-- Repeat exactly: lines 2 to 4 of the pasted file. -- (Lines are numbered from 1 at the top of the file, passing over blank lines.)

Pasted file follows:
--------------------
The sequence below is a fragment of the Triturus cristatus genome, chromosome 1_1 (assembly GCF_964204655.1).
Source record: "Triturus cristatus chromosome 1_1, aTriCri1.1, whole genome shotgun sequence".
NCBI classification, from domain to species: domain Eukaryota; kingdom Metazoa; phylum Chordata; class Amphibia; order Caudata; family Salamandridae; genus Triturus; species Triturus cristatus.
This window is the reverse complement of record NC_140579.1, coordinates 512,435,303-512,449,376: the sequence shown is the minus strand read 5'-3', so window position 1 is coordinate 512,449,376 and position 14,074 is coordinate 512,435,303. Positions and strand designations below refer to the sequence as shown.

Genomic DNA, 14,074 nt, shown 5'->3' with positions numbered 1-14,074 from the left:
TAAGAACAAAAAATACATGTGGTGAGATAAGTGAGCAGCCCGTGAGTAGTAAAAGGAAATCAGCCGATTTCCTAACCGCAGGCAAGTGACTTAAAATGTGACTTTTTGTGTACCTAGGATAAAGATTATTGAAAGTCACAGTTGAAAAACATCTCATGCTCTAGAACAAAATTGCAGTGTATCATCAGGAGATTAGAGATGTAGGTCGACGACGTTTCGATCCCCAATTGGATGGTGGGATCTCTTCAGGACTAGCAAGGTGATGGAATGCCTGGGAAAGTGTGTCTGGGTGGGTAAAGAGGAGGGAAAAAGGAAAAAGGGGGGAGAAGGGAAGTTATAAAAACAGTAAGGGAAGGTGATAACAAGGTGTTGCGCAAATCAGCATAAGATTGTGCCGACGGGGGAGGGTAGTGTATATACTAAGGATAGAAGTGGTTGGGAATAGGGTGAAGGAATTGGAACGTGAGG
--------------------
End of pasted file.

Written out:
Source record: "Triturus cristatus chromosome 1_1, aTriCri1.1, whole genome shotgun sequence".
NCBI classification, from domain to species: domain Eukaryota; kingdom Metazoa; phylum Chordata; class Amphibia; order Caudata; family Salamandridae; genus Triturus; species Triturus cristatus.
This window is the reverse complement of record NC_140579.1, coordinates 512,435,303-512,449,376: the sequence shown is the minus strand read 5'-3', so window position 1 is coordinate 512,449,376 and position 14,074 is coordinate 512,435,303. Positions and strand designations below refer to the sequence as shown.